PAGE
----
Importance of LIBOR Floors in the Short Term

March 11, 2021

Sources: Nomura and Bloomberg Sources: Nomura and Bloomberg

Leveraged loans (secured bank loans to high-yield borrowers) and collateralized loan obligations (CLOs) are floating-rate assets whose coupons reset to a reference interest rate, most commonly 3-Month LIBOR. The quarterly coupon payments rise and fall with the level of LIBOR.

As the COVID-19 pandemic forced a global economic shutdown last March, the Federal Reserve (Fed) immediately cut short-term rates back to zero. Leveraged loan investors’ demand helped bring a return for LIBOR floors. Lenders negotiate with borrowers to have a LIBOR floor in order to mitigate the risk of falling interest rates. For example, if the floor is at 1%, even if the actual LIBOR number drops below the 1% threshold, the effective rate will be calculated on 1% LIBOR floor. LIBOR floors also impact CLO debt and equity investors who benefit from higher excess spread. The CLO liabilities are typically floored at 0%, while the portion of assets (leveraged loans) benefit from interest rates setting to higher rates at the floor.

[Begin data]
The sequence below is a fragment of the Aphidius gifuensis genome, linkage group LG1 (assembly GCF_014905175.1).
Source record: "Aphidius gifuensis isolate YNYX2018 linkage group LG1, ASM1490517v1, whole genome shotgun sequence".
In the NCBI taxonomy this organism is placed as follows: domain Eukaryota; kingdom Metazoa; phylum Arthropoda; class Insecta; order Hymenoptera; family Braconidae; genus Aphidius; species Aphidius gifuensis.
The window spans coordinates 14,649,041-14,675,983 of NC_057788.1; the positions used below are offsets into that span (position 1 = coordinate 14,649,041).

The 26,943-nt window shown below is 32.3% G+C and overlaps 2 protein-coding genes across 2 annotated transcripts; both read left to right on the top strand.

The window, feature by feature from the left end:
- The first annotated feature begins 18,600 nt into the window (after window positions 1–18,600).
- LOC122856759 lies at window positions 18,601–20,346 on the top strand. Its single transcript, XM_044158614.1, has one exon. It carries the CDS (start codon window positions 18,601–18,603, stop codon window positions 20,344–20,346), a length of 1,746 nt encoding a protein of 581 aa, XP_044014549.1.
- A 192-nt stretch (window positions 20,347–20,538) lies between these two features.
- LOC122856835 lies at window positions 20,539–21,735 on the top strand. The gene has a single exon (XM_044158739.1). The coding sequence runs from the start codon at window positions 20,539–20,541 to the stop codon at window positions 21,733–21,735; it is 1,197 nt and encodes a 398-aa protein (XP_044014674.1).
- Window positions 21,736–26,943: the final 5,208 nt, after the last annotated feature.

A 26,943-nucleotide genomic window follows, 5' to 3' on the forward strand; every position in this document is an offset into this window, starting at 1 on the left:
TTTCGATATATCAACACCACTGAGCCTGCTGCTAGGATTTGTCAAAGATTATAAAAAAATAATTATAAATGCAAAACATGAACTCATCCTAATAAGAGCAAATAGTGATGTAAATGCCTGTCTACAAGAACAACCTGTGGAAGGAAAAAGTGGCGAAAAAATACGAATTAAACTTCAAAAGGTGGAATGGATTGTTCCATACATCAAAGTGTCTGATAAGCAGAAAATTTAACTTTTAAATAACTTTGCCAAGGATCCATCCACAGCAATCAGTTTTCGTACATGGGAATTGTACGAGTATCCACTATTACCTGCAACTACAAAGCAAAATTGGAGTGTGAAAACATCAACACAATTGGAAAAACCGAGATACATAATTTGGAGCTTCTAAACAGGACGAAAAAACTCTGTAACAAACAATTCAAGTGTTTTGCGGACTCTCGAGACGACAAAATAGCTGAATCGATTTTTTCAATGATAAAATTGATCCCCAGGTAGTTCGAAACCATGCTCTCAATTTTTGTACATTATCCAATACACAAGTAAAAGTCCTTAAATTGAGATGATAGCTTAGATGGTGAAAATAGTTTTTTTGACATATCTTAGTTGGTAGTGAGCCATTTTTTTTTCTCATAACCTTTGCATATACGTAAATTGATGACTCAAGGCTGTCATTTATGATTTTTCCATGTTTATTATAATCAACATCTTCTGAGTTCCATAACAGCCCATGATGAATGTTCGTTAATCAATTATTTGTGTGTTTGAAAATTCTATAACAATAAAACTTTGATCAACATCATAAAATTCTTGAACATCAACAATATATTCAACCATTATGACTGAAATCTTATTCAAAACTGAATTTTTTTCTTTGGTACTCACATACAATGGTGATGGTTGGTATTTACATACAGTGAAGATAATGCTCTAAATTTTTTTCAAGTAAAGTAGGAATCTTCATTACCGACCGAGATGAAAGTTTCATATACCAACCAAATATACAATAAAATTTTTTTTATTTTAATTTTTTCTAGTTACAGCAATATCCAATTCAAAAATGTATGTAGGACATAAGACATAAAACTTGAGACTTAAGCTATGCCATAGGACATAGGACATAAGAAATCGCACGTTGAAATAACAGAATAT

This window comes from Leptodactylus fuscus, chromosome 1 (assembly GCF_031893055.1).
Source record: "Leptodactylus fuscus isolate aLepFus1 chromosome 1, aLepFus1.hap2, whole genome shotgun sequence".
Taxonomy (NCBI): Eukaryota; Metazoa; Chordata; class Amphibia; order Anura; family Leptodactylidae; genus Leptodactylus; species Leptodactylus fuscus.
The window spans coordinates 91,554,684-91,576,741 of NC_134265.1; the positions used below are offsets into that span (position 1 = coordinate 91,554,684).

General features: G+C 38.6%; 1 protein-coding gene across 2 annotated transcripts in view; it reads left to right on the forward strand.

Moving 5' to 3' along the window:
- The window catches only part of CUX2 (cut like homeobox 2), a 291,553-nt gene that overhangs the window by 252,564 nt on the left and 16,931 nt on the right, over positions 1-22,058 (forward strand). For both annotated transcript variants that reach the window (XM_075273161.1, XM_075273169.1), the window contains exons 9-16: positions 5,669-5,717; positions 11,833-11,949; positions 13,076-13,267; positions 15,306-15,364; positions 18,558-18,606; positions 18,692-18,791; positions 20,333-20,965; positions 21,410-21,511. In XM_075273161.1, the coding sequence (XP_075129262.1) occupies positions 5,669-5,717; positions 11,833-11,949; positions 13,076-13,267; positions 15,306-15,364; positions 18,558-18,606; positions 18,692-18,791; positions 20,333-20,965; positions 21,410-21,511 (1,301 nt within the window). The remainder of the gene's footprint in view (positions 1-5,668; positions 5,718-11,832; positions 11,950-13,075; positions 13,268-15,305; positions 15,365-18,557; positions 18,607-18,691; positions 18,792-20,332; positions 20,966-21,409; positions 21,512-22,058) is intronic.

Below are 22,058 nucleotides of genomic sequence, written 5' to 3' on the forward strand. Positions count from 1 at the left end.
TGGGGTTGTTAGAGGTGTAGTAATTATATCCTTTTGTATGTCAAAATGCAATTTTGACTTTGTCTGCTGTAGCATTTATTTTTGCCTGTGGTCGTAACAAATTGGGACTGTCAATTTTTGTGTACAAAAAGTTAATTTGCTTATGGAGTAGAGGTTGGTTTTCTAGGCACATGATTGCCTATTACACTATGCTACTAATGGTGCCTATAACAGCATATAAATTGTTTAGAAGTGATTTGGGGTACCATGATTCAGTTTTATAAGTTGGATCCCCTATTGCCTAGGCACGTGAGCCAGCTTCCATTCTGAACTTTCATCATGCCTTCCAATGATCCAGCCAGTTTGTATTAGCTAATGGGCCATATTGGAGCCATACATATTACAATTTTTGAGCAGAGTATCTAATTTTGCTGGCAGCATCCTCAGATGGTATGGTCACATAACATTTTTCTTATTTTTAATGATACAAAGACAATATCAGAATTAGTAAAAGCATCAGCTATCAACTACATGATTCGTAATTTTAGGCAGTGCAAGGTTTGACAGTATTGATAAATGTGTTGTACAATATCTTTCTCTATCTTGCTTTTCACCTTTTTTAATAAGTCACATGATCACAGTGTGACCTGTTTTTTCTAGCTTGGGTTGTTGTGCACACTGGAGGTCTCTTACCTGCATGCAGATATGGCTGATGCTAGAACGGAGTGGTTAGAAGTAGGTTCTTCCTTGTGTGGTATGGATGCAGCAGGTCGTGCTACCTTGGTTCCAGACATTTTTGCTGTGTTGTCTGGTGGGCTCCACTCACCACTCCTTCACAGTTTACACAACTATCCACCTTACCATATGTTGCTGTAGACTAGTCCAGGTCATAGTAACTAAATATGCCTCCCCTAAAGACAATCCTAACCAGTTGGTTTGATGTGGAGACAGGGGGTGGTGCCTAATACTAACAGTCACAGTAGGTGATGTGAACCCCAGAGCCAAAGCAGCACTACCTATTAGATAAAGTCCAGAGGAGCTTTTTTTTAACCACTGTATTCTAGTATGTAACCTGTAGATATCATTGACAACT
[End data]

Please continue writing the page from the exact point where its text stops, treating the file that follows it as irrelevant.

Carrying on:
Key Takeaway

LIBOR floors support the leveraged loan and U.S. CLO market in today’s zero-interest-rate environment. The Fed’s forward guidance is still indicating no interest rate hikes until 2023, which reinforces the importance of LIBOR floors in the short term. Investors’ lack of interest in floating-rate investments has been particularly notable in recent years. However, demand has picked up in recent months, as the fixed-income market has been focused on reflation and increasing odds for Fed liftoff from zero prior to 2023.

Tags: Leveraged loans | Collateralized loan obligations | LIBOR | Coronavirus | Federal Reserve | Fixed income | Interest Rates

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